I finally read this book because so many of the authors of my favorite books from the Native American Renaissance had cited it as an influential text. It was rough, but beautiful. Not a happy read, but definitely one worth reading. ( )
  jekka | Jan 24, 2020 |
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Bones should never tell a story
to a bad beginner. I ride
romantic to those words,
those foolish claims that he
was better than dirt, or rain
that bleached his cabin
white as bone. Scattered in the wind
Earthboy calls me from my dream:
Dirt is where the dreams must end.
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For my mother and father
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In the tall weeds of the borrow pit, I took a leak and watched the sorrel mare, her colt beside her, walk through burnt grass to the shady side of the log-and-mud cabin.
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Fiction. Literature. Historical Fiction. HTML:A contemporary classic from a major writer of the Native American renaissance ?? "Brilliant, brutal and, in my opinion, Welch's best work." ??Tommy Orange, The Washington Post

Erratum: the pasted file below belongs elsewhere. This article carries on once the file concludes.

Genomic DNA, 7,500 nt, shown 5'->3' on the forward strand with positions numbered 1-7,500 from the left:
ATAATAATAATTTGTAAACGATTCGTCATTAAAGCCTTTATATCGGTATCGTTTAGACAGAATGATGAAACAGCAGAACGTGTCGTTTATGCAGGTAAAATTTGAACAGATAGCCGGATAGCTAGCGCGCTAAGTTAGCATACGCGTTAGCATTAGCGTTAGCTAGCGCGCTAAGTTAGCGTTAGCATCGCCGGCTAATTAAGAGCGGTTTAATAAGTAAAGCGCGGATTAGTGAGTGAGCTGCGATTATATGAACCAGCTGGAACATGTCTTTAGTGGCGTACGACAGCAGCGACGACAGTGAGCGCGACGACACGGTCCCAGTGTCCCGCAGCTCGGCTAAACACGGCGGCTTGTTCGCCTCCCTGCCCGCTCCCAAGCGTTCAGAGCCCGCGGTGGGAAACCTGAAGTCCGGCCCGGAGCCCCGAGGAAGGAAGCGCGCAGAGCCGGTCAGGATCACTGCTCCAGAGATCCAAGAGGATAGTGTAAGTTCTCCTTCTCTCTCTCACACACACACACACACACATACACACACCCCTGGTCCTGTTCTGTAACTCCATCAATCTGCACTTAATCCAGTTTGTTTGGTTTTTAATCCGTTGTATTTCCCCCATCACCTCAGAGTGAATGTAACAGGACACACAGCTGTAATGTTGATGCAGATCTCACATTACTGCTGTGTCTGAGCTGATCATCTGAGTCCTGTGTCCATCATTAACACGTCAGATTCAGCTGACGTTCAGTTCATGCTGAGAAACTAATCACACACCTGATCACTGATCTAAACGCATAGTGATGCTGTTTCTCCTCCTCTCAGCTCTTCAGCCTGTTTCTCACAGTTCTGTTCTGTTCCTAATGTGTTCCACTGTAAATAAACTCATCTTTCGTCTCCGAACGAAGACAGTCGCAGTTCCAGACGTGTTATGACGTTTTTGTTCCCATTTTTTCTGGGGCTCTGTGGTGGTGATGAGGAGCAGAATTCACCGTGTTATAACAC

During his life, James Welch came to be regarded as a master of American prose, and his first novel, Winter in the Blood, is one of his most enduring works. The narrator of this beautiful, often disquieting novel is a young Native American man living on the Fort Belknap Reservation in Montana. Sensitive and self-destructive, he searches for something that will bind him to the lands of his ancestors but is haunted by personal tragedy, the dissolution of his once proud heritage, and Montana's vast emptiness. Winter in the Blood is an evocative and unforgettable work of literature that will continue to move and inspire anyone who encounters it.
For more than seventy years, Penguin has been the leading publisher of classic literature in the English-speaking world. With more than 1,700 titles, Penguin Classics represents a global bookshelf of the best works throughout history and across genres and disciplines. Readers trust the series to provide authoritative texts enhanced by introductions and notes by distinguished scholars and contemporary authors, as well as up-to-date translations by award-winning transl